We propose a novel and exciting hypothesis?based on literature and our own pilot data?that neuronal injury stimulates astrocyte activation via thrombin and its receptor PAR-1, and the resulting astrocyte response to injury yields transmissible paracrine protection of neurons. Together, neurons, astroctyes, endothelial cells, pericytes, and oligodendroglia comprise the neurovascular unit, or NVU. Data generated from the several aims will yield insights into the mechanism for the well-documented phenomenon of pre-conditioning; will provide considerable insights into the mechanisms of differential vulnerability to cerebral injury; and would likely yield treatment options for stroke patients. To accomplish the aims, we are creating novel conditional knock-out mice that will provide research tools to the broader research field. The previous award, R01 NS075930, covered 8/15/2011 to 03/31/2015 and involved 4 aims. All proposed work has been completed and published or under review. The data from our prior award has already influenced stroke care significantly, in the form of two funded clinical trials. However, our prior data could not fully explain the known differences among the elements of the NVU, specifically, that astrocytes and endothelial cells tolerate ischemia better than neurons. What is the mechanism of thrombin-mediated pre-conditioning, and can we relate that mechanism to other forms of pre- and peri-conditioning? Why does the brain contain prothrombin mRNA and protein and what purpose could be served by thrombin activation in brain? Could we derive insights about the response of the brain to injury, and specifically explore the cell-subtype interactions during injury among astrocytes, neurons, pericytes, oligodendroglia, and endothelial cells? To answer these questions, and to address the central hypothesis of the present award application, we added significant new models to our repertoire, and generated pilot data speaking to the feasibility and novelty of the proposed new specific aims.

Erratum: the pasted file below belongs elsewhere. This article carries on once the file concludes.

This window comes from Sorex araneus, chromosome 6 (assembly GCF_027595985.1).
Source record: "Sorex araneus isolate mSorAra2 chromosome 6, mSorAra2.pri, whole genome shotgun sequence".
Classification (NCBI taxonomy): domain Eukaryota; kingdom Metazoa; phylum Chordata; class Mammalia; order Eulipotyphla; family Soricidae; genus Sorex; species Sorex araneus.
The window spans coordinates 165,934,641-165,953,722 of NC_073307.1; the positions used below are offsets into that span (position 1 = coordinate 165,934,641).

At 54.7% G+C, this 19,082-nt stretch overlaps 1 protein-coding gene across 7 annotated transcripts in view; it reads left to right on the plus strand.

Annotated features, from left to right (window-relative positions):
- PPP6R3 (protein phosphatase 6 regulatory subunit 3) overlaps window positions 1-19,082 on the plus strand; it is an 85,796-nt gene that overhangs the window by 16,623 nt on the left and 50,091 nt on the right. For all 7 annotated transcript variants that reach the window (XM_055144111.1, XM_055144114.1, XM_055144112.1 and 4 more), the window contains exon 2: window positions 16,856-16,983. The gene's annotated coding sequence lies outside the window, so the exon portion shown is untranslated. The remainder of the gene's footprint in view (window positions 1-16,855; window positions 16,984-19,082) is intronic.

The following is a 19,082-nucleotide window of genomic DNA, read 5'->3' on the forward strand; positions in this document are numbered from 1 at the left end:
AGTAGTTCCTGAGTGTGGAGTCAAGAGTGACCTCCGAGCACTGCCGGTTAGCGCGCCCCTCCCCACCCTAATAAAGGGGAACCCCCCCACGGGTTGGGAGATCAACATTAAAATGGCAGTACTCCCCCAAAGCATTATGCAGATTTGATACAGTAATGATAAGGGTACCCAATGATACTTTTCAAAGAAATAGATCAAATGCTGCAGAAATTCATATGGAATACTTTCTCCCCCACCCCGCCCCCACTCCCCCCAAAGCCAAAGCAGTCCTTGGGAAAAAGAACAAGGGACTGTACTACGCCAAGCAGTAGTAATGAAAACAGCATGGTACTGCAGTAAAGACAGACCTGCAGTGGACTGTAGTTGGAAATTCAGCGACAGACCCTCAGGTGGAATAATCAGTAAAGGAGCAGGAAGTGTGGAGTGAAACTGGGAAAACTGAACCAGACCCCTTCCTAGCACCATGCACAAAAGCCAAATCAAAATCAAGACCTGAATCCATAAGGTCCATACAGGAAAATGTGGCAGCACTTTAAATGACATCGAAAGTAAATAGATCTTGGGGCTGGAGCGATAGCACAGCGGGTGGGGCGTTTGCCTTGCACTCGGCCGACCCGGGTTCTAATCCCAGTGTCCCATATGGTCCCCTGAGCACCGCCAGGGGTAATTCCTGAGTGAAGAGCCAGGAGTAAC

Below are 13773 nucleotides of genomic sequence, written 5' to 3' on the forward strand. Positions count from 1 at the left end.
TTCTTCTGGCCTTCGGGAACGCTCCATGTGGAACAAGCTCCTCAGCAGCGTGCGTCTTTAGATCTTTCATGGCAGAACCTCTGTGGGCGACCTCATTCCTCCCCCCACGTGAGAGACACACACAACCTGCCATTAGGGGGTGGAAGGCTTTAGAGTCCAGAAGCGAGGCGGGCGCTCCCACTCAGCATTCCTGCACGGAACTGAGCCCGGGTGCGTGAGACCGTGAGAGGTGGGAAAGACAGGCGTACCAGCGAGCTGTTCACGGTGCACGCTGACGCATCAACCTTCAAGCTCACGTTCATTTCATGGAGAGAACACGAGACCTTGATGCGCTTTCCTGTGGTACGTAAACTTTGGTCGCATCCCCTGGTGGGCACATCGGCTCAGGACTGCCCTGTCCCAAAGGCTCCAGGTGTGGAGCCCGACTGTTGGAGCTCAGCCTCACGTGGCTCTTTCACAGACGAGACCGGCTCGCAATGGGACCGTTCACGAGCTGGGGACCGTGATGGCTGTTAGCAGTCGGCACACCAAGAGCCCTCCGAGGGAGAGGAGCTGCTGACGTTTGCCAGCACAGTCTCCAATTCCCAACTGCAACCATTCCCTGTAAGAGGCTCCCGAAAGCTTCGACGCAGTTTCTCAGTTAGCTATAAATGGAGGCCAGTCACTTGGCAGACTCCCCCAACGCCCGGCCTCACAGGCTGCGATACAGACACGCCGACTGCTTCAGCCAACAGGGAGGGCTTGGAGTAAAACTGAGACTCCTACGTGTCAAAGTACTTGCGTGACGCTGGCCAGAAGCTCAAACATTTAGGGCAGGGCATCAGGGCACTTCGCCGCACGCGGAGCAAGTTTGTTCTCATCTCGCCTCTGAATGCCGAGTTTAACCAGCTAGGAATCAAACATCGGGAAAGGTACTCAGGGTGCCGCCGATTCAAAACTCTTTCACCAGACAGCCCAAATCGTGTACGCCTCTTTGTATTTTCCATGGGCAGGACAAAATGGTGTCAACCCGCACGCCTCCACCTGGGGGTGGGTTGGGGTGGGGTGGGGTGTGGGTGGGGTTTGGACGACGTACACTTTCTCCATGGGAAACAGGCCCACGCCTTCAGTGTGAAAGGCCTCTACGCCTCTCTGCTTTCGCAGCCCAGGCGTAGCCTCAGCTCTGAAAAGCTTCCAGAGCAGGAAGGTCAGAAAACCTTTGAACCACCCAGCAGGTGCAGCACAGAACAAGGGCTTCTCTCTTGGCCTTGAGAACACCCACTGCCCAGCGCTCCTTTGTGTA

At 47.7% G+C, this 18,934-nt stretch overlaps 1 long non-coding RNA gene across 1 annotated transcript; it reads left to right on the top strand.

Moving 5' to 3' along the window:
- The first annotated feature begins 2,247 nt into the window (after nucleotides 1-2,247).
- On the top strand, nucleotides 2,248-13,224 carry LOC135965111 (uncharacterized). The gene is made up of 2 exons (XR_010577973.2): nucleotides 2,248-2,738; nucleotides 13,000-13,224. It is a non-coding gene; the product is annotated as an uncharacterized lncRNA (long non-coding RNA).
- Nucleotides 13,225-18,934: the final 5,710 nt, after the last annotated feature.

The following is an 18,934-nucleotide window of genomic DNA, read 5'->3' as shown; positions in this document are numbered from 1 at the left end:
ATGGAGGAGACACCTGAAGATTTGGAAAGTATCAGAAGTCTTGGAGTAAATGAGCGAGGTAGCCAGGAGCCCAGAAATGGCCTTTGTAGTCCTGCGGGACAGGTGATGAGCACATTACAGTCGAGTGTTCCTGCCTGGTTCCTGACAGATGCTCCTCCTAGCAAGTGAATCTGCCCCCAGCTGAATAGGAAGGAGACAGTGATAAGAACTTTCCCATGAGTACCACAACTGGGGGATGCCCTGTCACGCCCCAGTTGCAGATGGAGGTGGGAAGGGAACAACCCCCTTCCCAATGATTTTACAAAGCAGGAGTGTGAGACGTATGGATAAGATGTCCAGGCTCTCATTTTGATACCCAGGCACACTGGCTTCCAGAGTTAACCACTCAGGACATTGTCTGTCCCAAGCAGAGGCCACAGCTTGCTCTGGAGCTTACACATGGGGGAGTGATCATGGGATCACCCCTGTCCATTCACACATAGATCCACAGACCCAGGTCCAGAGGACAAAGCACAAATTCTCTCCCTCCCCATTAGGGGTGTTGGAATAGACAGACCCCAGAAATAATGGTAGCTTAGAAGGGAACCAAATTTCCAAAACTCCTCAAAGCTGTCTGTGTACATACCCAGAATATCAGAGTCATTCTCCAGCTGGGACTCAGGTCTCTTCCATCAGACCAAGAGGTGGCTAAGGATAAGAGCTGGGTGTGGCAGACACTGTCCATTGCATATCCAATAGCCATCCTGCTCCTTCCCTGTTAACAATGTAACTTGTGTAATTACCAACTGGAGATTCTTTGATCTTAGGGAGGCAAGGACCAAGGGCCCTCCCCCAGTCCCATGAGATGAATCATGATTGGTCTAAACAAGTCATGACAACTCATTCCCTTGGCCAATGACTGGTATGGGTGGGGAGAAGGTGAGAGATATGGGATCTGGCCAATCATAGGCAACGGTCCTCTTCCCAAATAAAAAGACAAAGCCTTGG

We propose a novel and exciting hypothesis that neuronal injury stimulates astrocyte activation via thrombin and its receptor PAR1, and the resulting astrocyte response to injury yields transmissible paracrine protection of neurons. Our work will yield insights into the mechanism of pre-conditioning, into the mechanisms of differential vulnerability to cerebral injury, and would likely yield treatment options for stroke patients.
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